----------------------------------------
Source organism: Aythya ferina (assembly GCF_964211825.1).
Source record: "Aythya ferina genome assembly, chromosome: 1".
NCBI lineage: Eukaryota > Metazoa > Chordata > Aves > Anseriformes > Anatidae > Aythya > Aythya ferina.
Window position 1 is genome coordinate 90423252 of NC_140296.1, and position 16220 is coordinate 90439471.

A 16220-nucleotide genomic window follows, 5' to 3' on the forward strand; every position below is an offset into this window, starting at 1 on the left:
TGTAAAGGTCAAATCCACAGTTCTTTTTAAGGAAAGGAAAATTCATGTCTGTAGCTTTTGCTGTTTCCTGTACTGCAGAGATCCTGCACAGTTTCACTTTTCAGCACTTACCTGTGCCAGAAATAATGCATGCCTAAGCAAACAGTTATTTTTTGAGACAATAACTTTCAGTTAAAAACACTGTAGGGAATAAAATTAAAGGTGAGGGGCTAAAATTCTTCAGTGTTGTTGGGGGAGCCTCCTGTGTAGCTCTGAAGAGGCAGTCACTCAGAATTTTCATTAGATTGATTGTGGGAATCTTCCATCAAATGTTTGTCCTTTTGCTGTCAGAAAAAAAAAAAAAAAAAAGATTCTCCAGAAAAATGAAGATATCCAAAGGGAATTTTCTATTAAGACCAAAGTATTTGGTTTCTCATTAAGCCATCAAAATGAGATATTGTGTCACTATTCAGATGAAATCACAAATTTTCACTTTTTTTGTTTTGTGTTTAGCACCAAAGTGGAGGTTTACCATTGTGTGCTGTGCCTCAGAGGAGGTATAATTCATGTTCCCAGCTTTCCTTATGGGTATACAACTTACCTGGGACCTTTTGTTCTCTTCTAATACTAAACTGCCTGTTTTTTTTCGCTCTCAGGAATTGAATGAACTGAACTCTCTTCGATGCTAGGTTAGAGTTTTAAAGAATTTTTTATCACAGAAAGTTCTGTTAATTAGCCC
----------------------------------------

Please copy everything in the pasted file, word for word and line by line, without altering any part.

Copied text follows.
Source organism: Aythya ferina (assembly GCF_964211825.1).
Source record: "Aythya ferina genome assembly, chromosome: 1".
NCBI lineage: Eukaryota > Metazoa > Chordata > Aves > Anseriformes > Anatidae > Aythya > Aythya ferina.
Window position 1 is genome coordinate 90423252 of NC_140296.1, and position 16220 is coordinate 90439471.

A 16220-nucleotide genomic window follows, 5' to 3' on the forward strand; every position below is an offset into this window, starting at 1 on the left:
TGTAAAGGTCAAATCCACAGTTCTTTTTAAGGAAAGGAAAATTCATGTCTGTAGCTTTTGCTGTTTCCTGTACTGCAGAGATCCTGCACAGTTTCACTTTTCAGCACTTACCTGTGCCAGAAATAATGCATGCCTAAGCAAACAGTTATTTTTTGAGACAATAACTTTCAGTTAAAAACACTGTAGGGAATAAAATTAAAGGTGAGGGGCTAAAATTCTTCAGTGTTGTTGGGGGAGCCTCCTGTGTAGCTCTGAAGAGGCAGTCACTCAGAATTTTCATTAGATTGATTGTGGGAATCTTCCATCAAATGTTTGTCCTTTTGCTGTCAGAAAAAAAAAAAAAAAAAAGATTCTCCAGAAAAATGAAGATATCCAAAGGGAATTTTCTATTAAGACCAAAGTATTTGGTTTCTCATTAAGCCATCAAAATGAGATATTGTGTCACTATTCAGATGAAATCACAAATTTTCACTTTTTTTGTTTTGTGTTTAGCACCAAAGTGGAGGTTTACCATTGTGTGCTGTGCCTCAGAGGAGGTATAATTCATGTTCCCAGCTTTCCTTATGGGTATACAACTTACCTGGGACCTTTTGTTCTCTTCTAATACTAAACTGCCTGTTTTTTTTCGCTCTCAGGAATTGAATGAACTGAACTCTCTTCGATGCTAGGTTAGAGTTTTAAAGAATTTTTTATCACAGAAAGTTCTGTTAATTAGCCC